Wednesday, 12 January 2022

Non-Miniature History....

Sheila's and Huibrecht's comments on the Christmas creche set has set off some memories. As we are in a lock-down here again, due to Covid, I don't know if  I will have minis to write about today. So here are a couple of interesting stories, for those who might want something to read.

The creche figures and the original paper and wire grotto were kept in a Red Cross box. This box was a heavy, wooden affair, painted light grey and with the circle and cross on top. It was probably parachuted down into the occupied Netherlands during the WWII, and found a new life for a family treasure, eventually crossing the ocean to Canada. I have absolutely no idea where it is now, as I think Dad passed it on to someone when he moved from Ontario to Vancouver Island, BC at the age of 87.

(I should mention here that my father was transferred to Canada from The Netherlands, which meant that we could bring most of our household effects with us, as well as flying  - 12 hours (in 1956) in a KLM Clipper,  via Reykjavik, Iceland because Shannon, Ireland (refuelling stop) was fogged in, rather than travelling by boat. We were very fortunate, judging by stories from other immigrants at the time, who came with what they had in their suitcases and with legally limited amounts of money; my memory thinks about $100 per person back then,  travelling 8 or more days on board a passenger ship.)

My father's earliest memory was of standing on the bank of the Maas river, with a large man in a greatcoat and a spiked helmet checking his mother's papers, so that they could cross by rowboat to Belgium. This would have been around 1917, as my dad remembered he was about 3 years old at the time. The trip was because his step-grandfather had died in Liege, and my grandmother needed to deal with some family matters there. My father's older brothers (he was the baby) always teased him that his birth, on August 1, 1914, had been the cause of the outbreak of the first world war.

My only brother has an interest in history, and somewhere, as a child, he purchased a pikkel-haub helmet at a rummage or yard sale. (One of those black helmets with a visor and a brass spike on the top.) A few years ago, he discovered that there was a name under the sweat-band of the helmet, so he looked it up. It had belonged to a German poet, with a museum in his memory in his home town. The helmet was offered to the museum by my brother, and it is now on display there.

My younger daughter purchased a couple of vintage suitcases, to turn into bedside tables for the steampunk-themed guest room in her house,  two or so years ago. In the lining of one of the suitcases, she found an identification bracelet with a full name on it. With the aid of my older daughter, who has a degree in Museum Science, they traced the name back to a Canadian soldier. Research turned up no descendants that they could discover, and I'm not sure where the bracelet is now. Had they found family members, they would have given them the bracelet.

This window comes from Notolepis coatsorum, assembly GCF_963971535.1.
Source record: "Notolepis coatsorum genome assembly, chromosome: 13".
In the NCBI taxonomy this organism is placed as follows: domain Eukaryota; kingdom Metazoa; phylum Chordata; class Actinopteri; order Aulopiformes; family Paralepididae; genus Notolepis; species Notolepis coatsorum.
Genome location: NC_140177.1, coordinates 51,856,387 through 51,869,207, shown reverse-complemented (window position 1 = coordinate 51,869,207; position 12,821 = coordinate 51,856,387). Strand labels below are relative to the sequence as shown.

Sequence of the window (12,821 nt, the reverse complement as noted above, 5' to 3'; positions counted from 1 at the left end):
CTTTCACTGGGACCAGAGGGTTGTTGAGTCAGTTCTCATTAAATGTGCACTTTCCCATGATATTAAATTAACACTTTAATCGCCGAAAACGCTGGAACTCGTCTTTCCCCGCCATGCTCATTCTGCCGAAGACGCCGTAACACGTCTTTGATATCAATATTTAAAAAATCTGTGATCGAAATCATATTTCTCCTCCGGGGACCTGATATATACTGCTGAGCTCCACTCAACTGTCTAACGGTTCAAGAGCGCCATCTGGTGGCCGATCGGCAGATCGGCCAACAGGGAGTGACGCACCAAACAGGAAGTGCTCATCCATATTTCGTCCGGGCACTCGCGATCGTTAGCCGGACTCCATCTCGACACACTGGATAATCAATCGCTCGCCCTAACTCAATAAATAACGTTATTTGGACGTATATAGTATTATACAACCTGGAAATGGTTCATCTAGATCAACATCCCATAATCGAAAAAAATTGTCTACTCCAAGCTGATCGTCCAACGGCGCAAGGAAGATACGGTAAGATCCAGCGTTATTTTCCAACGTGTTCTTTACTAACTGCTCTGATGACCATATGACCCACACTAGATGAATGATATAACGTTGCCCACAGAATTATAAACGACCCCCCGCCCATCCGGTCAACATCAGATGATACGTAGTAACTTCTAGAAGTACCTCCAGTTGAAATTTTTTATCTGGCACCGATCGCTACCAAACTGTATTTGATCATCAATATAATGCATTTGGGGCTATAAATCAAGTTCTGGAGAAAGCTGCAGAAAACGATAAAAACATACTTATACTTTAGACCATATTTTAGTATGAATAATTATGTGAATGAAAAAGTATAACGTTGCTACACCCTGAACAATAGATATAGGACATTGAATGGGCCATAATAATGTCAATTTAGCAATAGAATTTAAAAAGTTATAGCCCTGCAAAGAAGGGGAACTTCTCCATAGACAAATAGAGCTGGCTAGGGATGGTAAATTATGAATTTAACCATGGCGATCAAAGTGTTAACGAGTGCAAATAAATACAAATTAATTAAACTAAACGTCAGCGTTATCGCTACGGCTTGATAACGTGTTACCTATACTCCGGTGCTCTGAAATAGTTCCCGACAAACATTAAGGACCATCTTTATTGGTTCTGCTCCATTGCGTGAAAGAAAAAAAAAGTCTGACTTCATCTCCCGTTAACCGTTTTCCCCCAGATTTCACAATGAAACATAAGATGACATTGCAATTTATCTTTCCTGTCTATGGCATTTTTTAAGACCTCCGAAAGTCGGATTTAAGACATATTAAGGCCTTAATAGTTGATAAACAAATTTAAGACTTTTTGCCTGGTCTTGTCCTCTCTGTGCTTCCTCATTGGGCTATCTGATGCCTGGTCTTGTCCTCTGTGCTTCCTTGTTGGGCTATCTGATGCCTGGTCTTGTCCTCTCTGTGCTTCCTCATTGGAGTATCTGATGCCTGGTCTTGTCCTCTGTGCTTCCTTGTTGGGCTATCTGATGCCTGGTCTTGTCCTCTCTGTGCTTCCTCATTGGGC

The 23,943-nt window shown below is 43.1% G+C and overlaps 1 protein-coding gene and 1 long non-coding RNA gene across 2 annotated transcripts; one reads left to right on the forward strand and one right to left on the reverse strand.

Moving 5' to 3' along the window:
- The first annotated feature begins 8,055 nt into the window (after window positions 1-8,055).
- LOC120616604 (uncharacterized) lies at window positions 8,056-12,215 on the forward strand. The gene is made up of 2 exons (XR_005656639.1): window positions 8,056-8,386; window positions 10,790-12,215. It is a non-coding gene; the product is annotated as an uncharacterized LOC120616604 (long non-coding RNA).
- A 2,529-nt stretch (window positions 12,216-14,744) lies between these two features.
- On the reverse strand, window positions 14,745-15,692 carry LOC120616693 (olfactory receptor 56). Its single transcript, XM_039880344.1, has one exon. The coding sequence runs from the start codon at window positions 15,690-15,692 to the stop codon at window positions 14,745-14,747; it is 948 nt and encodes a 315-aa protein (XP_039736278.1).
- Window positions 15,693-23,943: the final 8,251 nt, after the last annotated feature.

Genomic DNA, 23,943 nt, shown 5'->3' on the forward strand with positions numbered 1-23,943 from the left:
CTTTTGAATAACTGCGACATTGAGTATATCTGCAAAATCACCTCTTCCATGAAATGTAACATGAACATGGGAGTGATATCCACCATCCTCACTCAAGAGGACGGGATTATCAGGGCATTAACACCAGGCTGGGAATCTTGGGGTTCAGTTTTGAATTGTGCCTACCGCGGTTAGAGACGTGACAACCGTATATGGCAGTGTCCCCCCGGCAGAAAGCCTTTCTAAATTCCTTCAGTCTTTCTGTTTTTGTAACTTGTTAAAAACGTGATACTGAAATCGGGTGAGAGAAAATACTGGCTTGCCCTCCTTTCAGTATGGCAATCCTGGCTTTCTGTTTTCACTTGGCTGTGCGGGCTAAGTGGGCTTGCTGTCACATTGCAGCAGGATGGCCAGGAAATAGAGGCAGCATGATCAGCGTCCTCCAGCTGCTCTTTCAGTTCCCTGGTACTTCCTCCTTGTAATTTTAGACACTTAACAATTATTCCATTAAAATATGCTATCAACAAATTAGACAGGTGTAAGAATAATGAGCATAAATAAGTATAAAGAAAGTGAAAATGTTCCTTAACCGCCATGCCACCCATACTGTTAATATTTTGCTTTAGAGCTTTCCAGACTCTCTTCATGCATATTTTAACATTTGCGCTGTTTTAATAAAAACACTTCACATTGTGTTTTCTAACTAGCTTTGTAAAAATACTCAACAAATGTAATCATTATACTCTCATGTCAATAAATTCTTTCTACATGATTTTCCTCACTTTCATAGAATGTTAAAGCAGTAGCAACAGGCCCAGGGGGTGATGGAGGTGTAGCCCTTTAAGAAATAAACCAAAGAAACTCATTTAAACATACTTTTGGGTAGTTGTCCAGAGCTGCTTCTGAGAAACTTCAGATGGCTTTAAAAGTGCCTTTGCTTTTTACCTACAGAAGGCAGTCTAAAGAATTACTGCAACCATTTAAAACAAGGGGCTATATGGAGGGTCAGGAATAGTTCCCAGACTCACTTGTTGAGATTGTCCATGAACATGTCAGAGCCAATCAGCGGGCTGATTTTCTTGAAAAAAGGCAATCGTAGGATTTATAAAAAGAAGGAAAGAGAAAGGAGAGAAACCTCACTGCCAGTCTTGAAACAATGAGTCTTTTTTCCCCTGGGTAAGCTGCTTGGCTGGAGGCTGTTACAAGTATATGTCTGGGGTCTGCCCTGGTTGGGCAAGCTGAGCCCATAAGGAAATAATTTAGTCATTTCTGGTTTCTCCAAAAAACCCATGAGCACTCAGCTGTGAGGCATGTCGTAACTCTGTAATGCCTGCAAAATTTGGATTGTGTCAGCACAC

Things hold memories; no matter how humble, a box, a helmet, a bracelet, history unfolds and tells us a tale. It's good to reflect on memories....


  1. Hello Marijke,

    Well in this time of year it is fitting to reflect en reminisce over memories, is it not? What special have shared. Objects themselves can have such interesting histories! I loved reading about the Pickelhaube and the suitcases. Thank you for sharing them.

    The image of the WW1 soldier checking their papers on the banks of the Maas before they could enter occupied Belgium is a strong image. I can imagine that your father never forgot that image. And to think that WW1 was just over one century ago!

    Cherish all good memories, Marijke.


  2. Ik maakte mijn ouders gek met wat ik nog kon herinneren! Mijn eerste was een visite aan mijn overgrootmoeder die in Amsterdam woonde. Ik was, volgens mijn ouders, zo'n 2 1/2 jaar oud. Ik wist dat we bloemen hadden gekocht, in een glas-in-lood kioskje op een pleintje, dat ik een groen geruit jurkje met roode koordjes aan de hals en de pofmouwtjes, en dat er blauwe druifjes groeide rondom mijn over-grootouders' huis. Mijn over-grootmoder herinner ik me niet! En ik kan nog altijd mijn weg vinden in Maastricht, heel veel jaren later.

  3. This is very thought provoking. My observation is that many members of the younger generations are living in smaller homes and are not able to keep the reminders of past stories.

    1. I agree with that, Sherrill. Here in Canada, many young people have given up the hope of ever having a home of their own, and are paying very high rents for poky little places. All the domino
      effects of Covid aren't helping. We're on lock-down again....